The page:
Another round of usability testing was conducted to ensure that the addition of this new onboarding section did not hinder the process of a gamer finding a team.
- Four gamers were tested and completed the task successfully, reporting that the process was intuitive
- Suggestions were made by the gamers to highlight two elements to be iterated on
The goals for this iteration were the following:
- Expand on the designs and more features, like "Find an Event", "Create A Team", Calendar, and Settings areas
- Incorporate user suggestions from previous round of testing.
Here more of the experience was designed, along with suggestions iterated upon from the user testing. The users reported that the "you are here" navigation icon highlights afforded them the opportunity now to understand where they were in the app, along with contrast highlights created in the "swipe" elements to better display the interactions to users.
The focus of this iteration was to create a process for Event Coordinators to utilize the technology.
In this fourth and final round of usability testing, the following insights were uncovered from both gamers and event coordinators:
- Users felt that finding when finding a team, there should be an opportunity for an initial communication to start between the player and the team leader, and not only the adding-event-to-calendar option.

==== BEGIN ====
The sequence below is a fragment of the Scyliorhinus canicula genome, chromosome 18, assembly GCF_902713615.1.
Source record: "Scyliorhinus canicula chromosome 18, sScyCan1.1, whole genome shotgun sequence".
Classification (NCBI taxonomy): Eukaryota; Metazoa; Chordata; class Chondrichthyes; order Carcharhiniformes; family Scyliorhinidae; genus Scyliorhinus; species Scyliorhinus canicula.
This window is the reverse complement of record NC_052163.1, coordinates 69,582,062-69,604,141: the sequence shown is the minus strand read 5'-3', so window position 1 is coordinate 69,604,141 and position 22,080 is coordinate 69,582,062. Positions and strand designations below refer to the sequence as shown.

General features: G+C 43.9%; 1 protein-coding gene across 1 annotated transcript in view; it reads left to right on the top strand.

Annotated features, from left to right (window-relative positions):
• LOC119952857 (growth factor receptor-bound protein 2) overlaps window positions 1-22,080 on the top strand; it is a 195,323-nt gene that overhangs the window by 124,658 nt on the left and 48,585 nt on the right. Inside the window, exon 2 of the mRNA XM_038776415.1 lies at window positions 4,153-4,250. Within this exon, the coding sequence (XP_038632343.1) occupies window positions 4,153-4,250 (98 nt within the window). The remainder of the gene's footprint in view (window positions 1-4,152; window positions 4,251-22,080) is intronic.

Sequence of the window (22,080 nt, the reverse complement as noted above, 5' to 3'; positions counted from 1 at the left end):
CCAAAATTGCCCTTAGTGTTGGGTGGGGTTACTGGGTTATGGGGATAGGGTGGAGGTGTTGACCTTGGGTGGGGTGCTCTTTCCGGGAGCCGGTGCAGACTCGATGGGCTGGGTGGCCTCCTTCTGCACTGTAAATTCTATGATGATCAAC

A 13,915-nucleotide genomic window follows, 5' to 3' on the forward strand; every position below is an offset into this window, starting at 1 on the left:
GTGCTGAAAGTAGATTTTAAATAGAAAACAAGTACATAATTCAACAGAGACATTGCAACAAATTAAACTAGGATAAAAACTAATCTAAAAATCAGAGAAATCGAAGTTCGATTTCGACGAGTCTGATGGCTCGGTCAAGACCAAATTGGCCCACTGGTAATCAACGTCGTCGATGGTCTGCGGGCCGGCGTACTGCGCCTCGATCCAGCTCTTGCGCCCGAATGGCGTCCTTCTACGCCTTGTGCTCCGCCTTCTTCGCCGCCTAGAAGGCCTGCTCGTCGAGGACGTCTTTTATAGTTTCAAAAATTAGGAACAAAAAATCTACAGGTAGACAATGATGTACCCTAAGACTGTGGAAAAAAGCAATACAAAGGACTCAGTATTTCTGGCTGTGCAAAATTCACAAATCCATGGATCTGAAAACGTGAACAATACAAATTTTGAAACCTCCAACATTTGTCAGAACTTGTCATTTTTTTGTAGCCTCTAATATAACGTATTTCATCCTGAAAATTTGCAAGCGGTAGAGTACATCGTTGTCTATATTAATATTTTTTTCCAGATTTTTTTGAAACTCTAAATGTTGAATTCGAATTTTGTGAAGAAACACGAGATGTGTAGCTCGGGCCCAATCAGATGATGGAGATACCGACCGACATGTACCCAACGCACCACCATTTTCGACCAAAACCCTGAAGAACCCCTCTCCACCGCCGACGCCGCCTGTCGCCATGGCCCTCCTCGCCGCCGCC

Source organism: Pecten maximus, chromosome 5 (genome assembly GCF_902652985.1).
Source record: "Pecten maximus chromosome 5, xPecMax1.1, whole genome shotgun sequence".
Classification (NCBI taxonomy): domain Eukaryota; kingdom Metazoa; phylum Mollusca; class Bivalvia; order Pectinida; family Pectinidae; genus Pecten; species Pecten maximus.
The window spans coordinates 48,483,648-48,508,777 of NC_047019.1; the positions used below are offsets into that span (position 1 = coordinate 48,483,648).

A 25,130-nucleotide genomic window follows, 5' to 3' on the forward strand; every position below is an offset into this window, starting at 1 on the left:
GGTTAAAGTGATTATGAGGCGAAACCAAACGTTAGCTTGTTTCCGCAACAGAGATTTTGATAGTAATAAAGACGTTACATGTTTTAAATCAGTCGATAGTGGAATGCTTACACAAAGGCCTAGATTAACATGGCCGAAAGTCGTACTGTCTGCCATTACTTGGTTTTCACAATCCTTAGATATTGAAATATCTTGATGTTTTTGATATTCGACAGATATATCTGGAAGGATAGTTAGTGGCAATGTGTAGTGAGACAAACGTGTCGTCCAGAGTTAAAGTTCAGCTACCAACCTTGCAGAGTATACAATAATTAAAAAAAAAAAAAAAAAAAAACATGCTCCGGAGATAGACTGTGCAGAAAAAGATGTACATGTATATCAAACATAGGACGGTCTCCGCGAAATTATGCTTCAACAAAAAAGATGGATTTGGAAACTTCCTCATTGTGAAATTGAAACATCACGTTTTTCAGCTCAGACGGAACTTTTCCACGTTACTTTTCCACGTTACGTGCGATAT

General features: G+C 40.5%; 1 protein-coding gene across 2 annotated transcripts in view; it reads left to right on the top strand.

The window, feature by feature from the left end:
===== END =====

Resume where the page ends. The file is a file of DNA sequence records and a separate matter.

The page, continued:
- Events and Team Tryouts / Practices on the calendar could be easier to read if they were color coordinated; if there were many events for a gamer in one month it could be confusing to quickly glance and delineate them from each other.
- Chat page iterated, participants wanted a vertical scroll instead of the horizontal card scroll – they found it too similar to the find-a-team and find-an-event functions
- Initial loading screen could have a “What is Esports Community Hub?” element that simply explains the app before any registration occurs.
- Initial Event Coordinator goal of creating an event was successful through testing
The objective of this final iteration was to solve the remaining user needs, and triangulate all improvements, suggestions, and ideas into one final version.